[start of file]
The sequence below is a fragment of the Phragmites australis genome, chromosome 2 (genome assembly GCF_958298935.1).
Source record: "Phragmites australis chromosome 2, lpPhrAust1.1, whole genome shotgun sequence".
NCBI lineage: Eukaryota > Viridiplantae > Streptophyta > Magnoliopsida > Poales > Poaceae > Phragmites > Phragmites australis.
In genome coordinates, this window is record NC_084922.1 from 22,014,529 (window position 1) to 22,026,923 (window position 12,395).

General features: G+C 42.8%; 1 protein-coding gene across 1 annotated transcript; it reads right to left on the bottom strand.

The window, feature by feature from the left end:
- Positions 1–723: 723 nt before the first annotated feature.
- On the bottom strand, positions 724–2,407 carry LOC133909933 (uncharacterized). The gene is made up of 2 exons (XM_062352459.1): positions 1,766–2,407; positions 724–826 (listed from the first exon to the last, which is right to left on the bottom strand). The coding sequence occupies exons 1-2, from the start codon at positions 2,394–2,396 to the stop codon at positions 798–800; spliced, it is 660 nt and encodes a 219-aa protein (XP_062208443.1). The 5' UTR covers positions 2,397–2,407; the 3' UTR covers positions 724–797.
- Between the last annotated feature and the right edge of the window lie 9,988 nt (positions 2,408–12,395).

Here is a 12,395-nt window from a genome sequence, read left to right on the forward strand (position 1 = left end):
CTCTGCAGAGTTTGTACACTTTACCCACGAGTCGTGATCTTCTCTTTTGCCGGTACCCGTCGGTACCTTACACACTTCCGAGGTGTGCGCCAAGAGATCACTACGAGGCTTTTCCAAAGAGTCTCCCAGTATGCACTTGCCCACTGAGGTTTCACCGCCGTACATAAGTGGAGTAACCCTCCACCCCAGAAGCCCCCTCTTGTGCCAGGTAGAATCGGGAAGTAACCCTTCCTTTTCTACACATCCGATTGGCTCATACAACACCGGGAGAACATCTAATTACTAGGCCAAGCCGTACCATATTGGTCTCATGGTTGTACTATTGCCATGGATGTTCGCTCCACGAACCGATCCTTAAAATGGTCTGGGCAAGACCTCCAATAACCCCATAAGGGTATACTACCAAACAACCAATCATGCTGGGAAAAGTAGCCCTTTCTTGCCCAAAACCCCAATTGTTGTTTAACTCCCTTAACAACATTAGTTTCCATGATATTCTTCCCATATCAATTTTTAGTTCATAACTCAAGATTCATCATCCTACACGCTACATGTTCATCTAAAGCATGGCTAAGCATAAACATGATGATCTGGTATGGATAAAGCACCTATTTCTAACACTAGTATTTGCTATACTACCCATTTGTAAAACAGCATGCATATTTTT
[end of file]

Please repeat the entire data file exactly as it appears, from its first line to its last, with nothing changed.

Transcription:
The sequence below is a fragment of the Phragmites australis genome, chromosome 2 (genome assembly GCF_958298935.1).
Source record: "Phragmites australis chromosome 2, lpPhrAust1.1, whole genome shotgun sequence".
NCBI lineage: Eukaryota > Viridiplantae > Streptophyta > Magnoliopsida > Poales > Poaceae > Phragmites > Phragmites australis.
In genome coordinates, this window is record NC_084922.1 from 22,014,529 (window position 1) to 22,026,923 (window position 12,395).

General features: G+C 42.8%; 1 protein-coding gene across 1 annotated transcript; it reads right to left on the bottom strand.

The window, feature by feature from the left end:
- Positions 1–723: 723 nt before the first annotated feature.
- On the bottom strand, positions 724–2,407 carry LOC133909933 (uncharacterized). The gene is made up of 2 exons (XM_062352459.1): positions 1,766–2,407; positions 724–826 (listed from the first exon to the last, which is right to left on the bottom strand). The coding sequence occupies exons 1-2, from the start codon at positions 2,394–2,396 to the stop codon at positions 798–800; spliced, it is 660 nt and encodes a 219-aa protein (XP_062208443.1). The 5' UTR covers positions 2,397–2,407; the 3' UTR covers positions 724–797.
- Between the last annotated feature and the right edge of the window lie 9,988 nt (positions 2,408–12,395).

Here is a 12,395-nt window from a genome sequence, read left to right on the forward strand (position 1 = left end):
CTCTGCAGAGTTTGTACACTTTACCCACGAGTCGTGATCTTCTCTTTTGCCGGTACCCGTCGGTACCTTACACACTTCCGAGGTGTGCGCCAAGAGATCACTACGAGGCTTTTCCAAAGAGTCTCCCAGTATGCACTTGCCCACTGAGGTTTCACCGCCGTACATAAGTGGAGTAACCCTCCACCCCAGAAGCCCCCTCTTGTGCCAGGTAGAATCGGGAAGTAACCCTTCCTTTTCTACACATCCGATTGGCTCATACAACACCGGGAGAACATCTAATTACTAGGCCAAGCCGTACCATATTGGTCTCATGGTTGTACTATTGCCATGGATGTTCGCTCCACGAACCGATCCTTAAAATGGTCTGGGCAAGACCTCCAATAACCCCATAAGGGTATACTACCAAACAACCAATCATGCTGGGAAAAGTAGCCCTTTCTTGCCCAAAACCCCAATTGTTGTTTAACTCCCTTAACAACATTAGTTTCCATGATATTCTTCCCATATCAATTTTTAGTTCATAACTCAAGATTCATCATCCTACACGCTACATGTTCATCTAAAGCATGGCTAAGCATAAACATGATGATCTGGTATGGATAAAGCACCTATTTCTAACACTAGTATTTGCTATACTACCCATTTGTAAAACAGCATGCATATTTTT